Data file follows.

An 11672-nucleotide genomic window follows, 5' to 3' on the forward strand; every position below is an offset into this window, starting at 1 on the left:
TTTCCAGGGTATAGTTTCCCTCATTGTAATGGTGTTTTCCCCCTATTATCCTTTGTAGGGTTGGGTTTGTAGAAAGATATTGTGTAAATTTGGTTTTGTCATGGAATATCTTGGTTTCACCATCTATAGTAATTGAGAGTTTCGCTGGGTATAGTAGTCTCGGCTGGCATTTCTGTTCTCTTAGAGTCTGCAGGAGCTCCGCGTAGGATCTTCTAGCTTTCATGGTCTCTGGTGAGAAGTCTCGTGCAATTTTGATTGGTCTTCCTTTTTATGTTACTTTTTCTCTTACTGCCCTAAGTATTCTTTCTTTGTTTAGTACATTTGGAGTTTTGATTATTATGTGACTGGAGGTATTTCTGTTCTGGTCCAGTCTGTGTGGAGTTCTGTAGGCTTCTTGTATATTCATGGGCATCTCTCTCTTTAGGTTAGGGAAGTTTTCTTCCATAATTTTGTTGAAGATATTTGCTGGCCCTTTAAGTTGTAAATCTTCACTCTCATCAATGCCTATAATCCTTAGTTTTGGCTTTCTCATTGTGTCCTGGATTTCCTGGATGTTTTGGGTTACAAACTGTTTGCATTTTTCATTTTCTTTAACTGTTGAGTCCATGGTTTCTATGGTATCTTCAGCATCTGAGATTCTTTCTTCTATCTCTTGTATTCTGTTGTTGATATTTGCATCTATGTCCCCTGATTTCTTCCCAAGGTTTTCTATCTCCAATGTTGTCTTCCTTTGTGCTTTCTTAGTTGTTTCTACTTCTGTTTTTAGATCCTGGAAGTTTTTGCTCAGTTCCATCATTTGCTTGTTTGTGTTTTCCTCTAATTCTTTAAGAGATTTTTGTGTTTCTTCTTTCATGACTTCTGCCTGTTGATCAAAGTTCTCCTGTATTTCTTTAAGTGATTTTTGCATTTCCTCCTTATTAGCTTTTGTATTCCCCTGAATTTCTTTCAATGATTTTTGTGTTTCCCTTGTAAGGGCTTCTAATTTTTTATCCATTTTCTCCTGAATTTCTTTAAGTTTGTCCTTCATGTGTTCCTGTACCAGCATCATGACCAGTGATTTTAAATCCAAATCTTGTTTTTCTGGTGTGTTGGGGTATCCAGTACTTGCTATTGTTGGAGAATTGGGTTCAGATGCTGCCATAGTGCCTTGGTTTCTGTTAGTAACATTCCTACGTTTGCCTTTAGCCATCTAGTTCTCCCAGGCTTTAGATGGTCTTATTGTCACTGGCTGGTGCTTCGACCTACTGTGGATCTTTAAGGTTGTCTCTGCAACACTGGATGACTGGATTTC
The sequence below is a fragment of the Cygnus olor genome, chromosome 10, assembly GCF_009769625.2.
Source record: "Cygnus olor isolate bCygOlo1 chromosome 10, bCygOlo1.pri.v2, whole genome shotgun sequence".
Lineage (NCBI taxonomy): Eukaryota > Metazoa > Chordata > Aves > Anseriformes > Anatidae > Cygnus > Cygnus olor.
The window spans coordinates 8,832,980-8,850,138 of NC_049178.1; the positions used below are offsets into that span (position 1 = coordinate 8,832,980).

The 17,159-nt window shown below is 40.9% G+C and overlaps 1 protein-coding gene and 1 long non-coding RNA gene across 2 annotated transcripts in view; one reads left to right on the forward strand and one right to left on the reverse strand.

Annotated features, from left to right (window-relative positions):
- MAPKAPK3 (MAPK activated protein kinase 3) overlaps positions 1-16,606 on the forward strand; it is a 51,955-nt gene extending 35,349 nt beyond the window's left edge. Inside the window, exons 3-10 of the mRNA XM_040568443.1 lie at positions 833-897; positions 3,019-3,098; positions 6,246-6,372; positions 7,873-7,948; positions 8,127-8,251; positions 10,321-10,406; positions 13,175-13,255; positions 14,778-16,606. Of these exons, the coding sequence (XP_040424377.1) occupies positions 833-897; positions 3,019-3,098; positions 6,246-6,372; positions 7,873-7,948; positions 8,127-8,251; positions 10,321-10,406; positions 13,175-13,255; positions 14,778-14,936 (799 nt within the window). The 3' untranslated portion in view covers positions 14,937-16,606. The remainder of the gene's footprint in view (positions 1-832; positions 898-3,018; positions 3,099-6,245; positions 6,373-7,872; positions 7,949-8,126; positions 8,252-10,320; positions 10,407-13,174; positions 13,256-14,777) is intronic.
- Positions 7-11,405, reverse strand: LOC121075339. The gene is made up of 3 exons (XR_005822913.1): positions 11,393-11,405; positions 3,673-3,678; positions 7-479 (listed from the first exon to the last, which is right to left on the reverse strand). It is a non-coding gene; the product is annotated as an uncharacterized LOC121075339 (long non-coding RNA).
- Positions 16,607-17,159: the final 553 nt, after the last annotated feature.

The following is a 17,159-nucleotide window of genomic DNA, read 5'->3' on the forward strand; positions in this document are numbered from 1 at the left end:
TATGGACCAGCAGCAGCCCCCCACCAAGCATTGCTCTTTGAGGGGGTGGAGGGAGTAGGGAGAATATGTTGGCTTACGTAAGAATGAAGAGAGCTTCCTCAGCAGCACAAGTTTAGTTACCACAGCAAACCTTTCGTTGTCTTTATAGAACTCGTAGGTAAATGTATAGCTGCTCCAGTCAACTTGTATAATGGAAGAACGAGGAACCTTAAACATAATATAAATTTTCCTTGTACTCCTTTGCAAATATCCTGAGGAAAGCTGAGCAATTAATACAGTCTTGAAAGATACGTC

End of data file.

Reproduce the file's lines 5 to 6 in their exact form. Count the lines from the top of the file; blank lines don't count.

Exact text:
Lineage (NCBI taxonomy): Eukaryota > Metazoa > Chordata > Aves > Anseriformes > Anatidae > Cygnus > Cygnus olor.
The window spans coordinates 8,832,980-8,850,138 of NC_049178.1; the positions used below are offsets into that span (position 1 = coordinate 8,832,980).